113 micro-finance loans to women working in agriculture

Nursuluu from Kyrgyzstan needs a loan to buy extra fertilizer

Nursuluu from Kyrgyzstan is 34 years old and has 7 children. She has been involved in agriculture for many years, starting this business in 2010 with almost nothing.

Today Nursuluu’s profit amounts to about 20,000 som (KGS) per month. Her farm has 5 cows, 41 sheep, and 1.3 hectares of land, where she grows cotton, tomatoes and cantaloupe. She sells her ecologically-clean and delicious produce to wholesale customers. In order to further develop her business, Nursuluu requested a loan in the amount of 80,000 som KGS (US$1,400) to buy fertilizers for treating the soil, seeds and plastic for her greenhouse.

Nursuluu plans to invest the earnings from the loan into continued development of her business and will pay back her loan over the coming 14 months.

We lend her US$25, as part of the batch of 113 micro-finance loans we allocated in the past weeks, to women from all over the world, working in agriculture.

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The background of this project, you find in the kick-off post

42 new micro-finance loans to women working in agriculture

Shoghik from Armenia compliments her income as a teacher with agriculture

Shoghik is from Dalarik in the Armavir region (Armenia). She lives with her husband, their two children (3 and 7 years old), her parents-in-law and brother-in-law.

Shoghik works as a teacher at the village local school, where her mother-in-law also teaches. Her husband is a policeman. However, their salaries are too low to sustain their living expenses. So, Shoghik and her family are also involved in cattle breeding, in breeding pigs and piglets, and in the cultivation of alfalfa, peaches and apricots. The family sells the agricultural products in the local market, which is an important source of their income.

To continue running the agribusiness in a sustainable way, Shoghik needed a loan of 3,000 USD to purchase five steers, to buy forage for the livestock, and to purchase fertilizers.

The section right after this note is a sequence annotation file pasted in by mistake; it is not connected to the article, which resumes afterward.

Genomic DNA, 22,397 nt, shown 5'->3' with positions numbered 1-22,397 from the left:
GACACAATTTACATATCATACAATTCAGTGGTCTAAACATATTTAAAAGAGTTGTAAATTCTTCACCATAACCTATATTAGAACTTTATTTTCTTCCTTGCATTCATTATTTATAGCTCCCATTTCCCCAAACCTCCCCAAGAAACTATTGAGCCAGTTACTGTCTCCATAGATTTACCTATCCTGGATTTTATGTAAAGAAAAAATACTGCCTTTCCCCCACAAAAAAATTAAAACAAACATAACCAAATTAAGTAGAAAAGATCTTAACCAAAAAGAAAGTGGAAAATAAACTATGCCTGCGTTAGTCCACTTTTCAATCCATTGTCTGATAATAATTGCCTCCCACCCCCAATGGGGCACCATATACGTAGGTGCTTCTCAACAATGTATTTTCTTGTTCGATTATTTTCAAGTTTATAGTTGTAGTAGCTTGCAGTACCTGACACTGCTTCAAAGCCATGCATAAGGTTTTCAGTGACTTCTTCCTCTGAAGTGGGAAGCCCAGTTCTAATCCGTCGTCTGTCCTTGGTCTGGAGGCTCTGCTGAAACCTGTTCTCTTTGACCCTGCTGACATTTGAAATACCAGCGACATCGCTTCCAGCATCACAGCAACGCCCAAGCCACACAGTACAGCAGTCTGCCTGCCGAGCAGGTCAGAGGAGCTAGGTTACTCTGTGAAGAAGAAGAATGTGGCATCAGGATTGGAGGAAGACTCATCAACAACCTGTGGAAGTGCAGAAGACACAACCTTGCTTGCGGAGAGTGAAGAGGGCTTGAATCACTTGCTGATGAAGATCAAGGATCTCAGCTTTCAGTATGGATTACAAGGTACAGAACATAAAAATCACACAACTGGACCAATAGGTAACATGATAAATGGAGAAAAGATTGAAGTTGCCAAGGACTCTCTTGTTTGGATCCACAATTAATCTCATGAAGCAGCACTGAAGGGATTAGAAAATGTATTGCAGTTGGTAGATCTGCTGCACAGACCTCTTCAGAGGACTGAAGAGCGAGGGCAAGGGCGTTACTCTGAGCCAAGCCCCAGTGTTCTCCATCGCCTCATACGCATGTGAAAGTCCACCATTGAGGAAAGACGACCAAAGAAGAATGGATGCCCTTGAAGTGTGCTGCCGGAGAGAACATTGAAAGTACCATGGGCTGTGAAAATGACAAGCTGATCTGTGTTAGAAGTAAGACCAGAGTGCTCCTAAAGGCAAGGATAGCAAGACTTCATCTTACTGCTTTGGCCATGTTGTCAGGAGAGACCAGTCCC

Our loan to Shoghik was one of the 42 micro-finance loans we issued this week, to women and women’s groups in Vietnam, Armenia, Kyrgyzstan, El Salvador, Tajikistan, Kenya, Cambodia, Uganda, Peru, Ecuador and Costa Rica.

As food security is the basis for all well-being and any development for all regions, all loans went to women working in agriculture:

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The background of this project, you find in the kick-off post

New microfinance loans went to 20 countries

Rita from Kyrgyzstan

We help Rita from Kyrgyzstan to expand her livestock

Nicaragua, Tanzania, Philippines, Georgia, Senegal, Congo, Rwanda, Mongolia, Kyrgyzstan, Pakistan, Mali, Bolivia, Burundi, Cambodia, Costa Rica, Mexico, Ghana, Armenia, Peru, and Azerbaijan.

That’s 20 countries.

That’s how many countries our new Kiva loans went to, today. Most of the entrepreneurs we lend to, are women working in agriculture.

You might think I am a half-millionaire to allocate US$3,475 of new loans in one go. However, these were all repayments from previously allocated loans. Re-investing in people, to help themselves…

People like Rita from a village called “Semenovka”, in Kyrgyzstan. Rita is 44 years old and a widow, raising her daughter single-handedly.
She works as a cook at a boarding house, but also has her own livestock.
With her micro finance loan, she wants to buy more cows so she can sell the milk, providing her with extra income to further expand her business, and to refurbish her house.

Here are all the loans we allocated today:

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New loans to women groups

pakistan microfinance

Jamila (L) and her microfinance entrepreneural group

 Today, we issued a new batch of microfinance loans. This batch contained only loans for groups, mainly consisting of women.

In a group loan, each member of the group receives an individual loan, as a part of a larger group of individuals. The group is there to provide support to the members and to provide a system of peer pressure. Groups may or may not be formally bound by a group guarantee, where members of the group are responsible for paying back the loans of their fellow group members in the case of delinquency or default.

Kiva’s Field Partners typically feature one borrower from a group. Let’s take the case of second loan, featuring Jamila, a mother of six, in Pakistan.

Jamila will utilize the loan for her dairy and livestock business. With the loan investment, she, and her husband will buy a buffalo that will help him get larger quantities of milk for sale.

The other loans we issued today are:

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